Hyakutake's second thrust was delayed until 12 March. The Japanese advanced through a deep ravine to approach the Piva Yoke fighter strip, and succeeded in penetrating the Perimeter at one point. General Beightler responded by sending combined tanks and infantry to drive them back. Also, Japanese artillery that had been bombarding all three American airstrips was silenced by AirSols bombers. This action ended on 13 March. Hyakutake attempted twice more to penetrate the perimeter, on 15 and 17 March, but was driven back both times. The Japanese mounted a final attack on the night of 23–24 March, which made some progress but was then thrown back. On 27 March, General Hodge's Americal Division drove the Japanese off of Hill 260, and the battle came to a close. 
During the Battle of the Perimeter, Air Solomons aircraft continued bombing Rabaul completely reducing its offensive capability. According to Morison, ". AirSols delivered at least one strike on Rabaul every day that weather permitted. An average of 85 tons of bombs was dropped on the area daily from 20 February to 15 May – a total of 7,410 tons by almost 9,400 sorties." 
The Japanese army, having taken heavy losses during these operations, withdrew the majority of its force into the deep interior and to the north and south ends of Bougainville.  On 5 April 1944, the Americal Division's 132nd Infantry Regiment, after establishing patrol sweeps along Empress Augusta Bay, successfully launched an attack to capture the Japanese-held village of Mavavia. Two days later, while continuing a sweep for enemy forces, the regiment encountered prepared enemy defences, where they destroyed about 20 Japanese pillboxes using pole charges and bazookas. Later, the 132nd, together with elements of the Fiji Defence Force, was tasked with securing the heights west of Saua River. The Allied troops captured Hills 155, 165, 500, and 501 in fierce fighting that lasted until 18 April, when the last of the Japanese defenders were killed or driven off. 
The Americans were reinforced by the 93rd Infantry Division,  the first African American infantry unit to see action in World War II.  The Japanese, isolated and cut off from outside assistance, primarily concentrated on survival, including the development of farms throughout the island.  According to Morison, amongst the Japanese troops "morale fell deplorably . after the loss of the Battle of the Perimeter Admiral Takeda, in his narrative, notes robberies, insubordination and even mutiny. Hundreds of soldiers deserted and wandered through the jungle, living on anything they could find, even on snakes, rats and crocodiles." 
The supply situation became so bad for the Japanese that, according to Gailey, "the normal rice ration of 750 grams of rice for each soldier was cut in April 1944 to 250 grams, and beginning in September there was no rice ration. A large portion of the available army and naval personnel had to be put to work growing food. Allied pilots took delight in dropping napalm on these garden plots whenever possible."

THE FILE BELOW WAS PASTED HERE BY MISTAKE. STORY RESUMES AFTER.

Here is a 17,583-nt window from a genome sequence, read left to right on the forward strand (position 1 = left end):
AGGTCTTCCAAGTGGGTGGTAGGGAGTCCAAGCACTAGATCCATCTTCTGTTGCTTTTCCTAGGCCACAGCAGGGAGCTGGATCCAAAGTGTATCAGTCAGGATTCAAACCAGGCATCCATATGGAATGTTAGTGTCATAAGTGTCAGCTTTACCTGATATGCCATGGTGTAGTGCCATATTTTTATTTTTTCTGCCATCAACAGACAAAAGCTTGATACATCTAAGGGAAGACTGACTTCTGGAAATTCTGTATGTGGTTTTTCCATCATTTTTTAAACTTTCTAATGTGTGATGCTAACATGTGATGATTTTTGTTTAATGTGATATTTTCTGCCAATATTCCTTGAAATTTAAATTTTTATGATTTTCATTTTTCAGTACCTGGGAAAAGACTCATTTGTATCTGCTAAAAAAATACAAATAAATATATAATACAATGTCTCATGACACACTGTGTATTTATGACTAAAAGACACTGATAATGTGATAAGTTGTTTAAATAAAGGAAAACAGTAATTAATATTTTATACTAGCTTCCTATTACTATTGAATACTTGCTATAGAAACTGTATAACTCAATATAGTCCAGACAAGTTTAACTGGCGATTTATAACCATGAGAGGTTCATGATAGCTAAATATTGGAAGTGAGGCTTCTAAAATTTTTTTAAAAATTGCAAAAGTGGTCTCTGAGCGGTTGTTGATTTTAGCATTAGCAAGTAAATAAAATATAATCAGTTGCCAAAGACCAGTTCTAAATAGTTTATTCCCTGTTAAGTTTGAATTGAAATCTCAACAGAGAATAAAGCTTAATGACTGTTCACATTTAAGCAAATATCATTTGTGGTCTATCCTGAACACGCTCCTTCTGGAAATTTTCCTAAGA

Australian intelligence officers, after studying records, estimated that 8,200 Japanese troops had been killed in combat during the American phase of operations, while a further 16,600 had died of disease or malnutrition.  Of those killed or wounded in combat, the large majority had come during the attack on the US-held perimeter around Torokina, with Japanese losses amounting to 5,400 killed and 7,100 wounded before Imamura cancelled the attack. 
Strategic decisions Edit
The invasion of the Philippines had been scheduled for January 1945 but the rapid pace of Allied victories in the Pacific caused General MacArthur to bring forward the Philippines operation to October 1944. MacArthur would need all the ground troops he could get for the Leyte landings, so by mid-July MacArthur had decided to withdraw Griswold's XIV Corps from Bougainville for rest and refit, to be replaced by the Australian II Corps. 
The Australian Government and military chose to conduct aggressive operations on Bougainville with the goal of destroying the Japanese garrison. This decision was motivated by a desire to bring the campaign to a conclusion and so free up troops to be used elsewhere, liberate Australian territory and the inhabitants of the island from Japanese rule, and demonstrate that Australian forces were playing an active role in the war. 
Lieutenant General Sir Stanley Savige's Australian II Corps was a force of just over 30,000 men. It consisted of the Australian 3rd Division (7th, 15th and 29th Brigades) under the command of Major General William Bridgeford, as well as the 11th Brigade and the 23rd Brigade. 
On 6 October, the first elements of the headquarters detachment of the 3rd Division landed. By mid-November, the 7th Brigade had relieved the U.S. 129th and 145th Infantry Regiments. On 22 November, Savige formally took command of Allied operations on Bougainville from Griswold. By 12 December, the replacement of frontline American troops by Australians was complete, and with the exception of a few service troops, all American service personnel had departed by 1 February 1945.  The 3rd Division and 11th Brigade, reinforced by the Fiji Infantry Regiment, were posted to Bougainville. The 23rd Brigade garrisoned the neighbouring islands.